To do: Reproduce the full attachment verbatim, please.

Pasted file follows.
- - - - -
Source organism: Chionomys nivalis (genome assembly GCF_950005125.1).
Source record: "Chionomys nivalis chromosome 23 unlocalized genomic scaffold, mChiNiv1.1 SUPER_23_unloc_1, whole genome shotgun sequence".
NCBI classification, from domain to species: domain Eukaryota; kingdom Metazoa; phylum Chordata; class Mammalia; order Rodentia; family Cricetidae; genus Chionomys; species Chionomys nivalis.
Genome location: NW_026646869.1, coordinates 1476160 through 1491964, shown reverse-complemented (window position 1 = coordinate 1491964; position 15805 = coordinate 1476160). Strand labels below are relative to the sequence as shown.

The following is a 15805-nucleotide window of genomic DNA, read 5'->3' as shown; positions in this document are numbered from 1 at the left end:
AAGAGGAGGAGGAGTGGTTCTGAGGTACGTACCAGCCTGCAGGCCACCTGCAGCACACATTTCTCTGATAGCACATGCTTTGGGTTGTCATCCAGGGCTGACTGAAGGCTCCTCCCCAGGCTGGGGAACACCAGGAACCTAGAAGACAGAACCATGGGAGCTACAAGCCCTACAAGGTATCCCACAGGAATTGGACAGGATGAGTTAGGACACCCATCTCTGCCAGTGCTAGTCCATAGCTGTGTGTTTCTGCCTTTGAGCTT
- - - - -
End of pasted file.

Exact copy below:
Source organism: Chionomys nivalis (genome assembly GCF_950005125.1).
Source record: "Chionomys nivalis chromosome 23 unlocalized genomic scaffold, mChiNiv1.1 SUPER_23_unloc_1, whole genome shotgun sequence".
NCBI classification, from domain to species: domain Eukaryota; kingdom Metazoa; phylum Chordata; class Mammalia; order Rodentia; family Cricetidae; genus Chionomys; species Chionomys nivalis.
Genome location: NW_026646869.1, coordinates 1476160 through 1491964, shown reverse-complemented (window position 1 = coordinate 1491964; position 15805 = coordinate 1476160). Strand labels below are relative to the sequence as shown.

The following is a 15805-nucleotide window of genomic DNA, read 5'->3' as shown; positions in this document are numbered from 1 at the left end:
AAGAGGAGGAGGAGTGGTTCTGAGGTACGTACCAGCCTGCAGGCCACCTGCAGCACACATTTCTCTGATAGCACATGCTTTGGGTTGTCATCCAGGGCTGACTGAAGGCTCCTCCCCAGGCTGGGGAACACCAGGAACCTAGAAGACAGAACCATGGGAGCTACAAGCCCTACAAGGTATCCCACAGGAATTGGACAGGATGAGTTAGGACACCCATCTCTGCCAGTGCTAGTCCATAGCTGTGTGTTTCTGCCTTTGAGCTT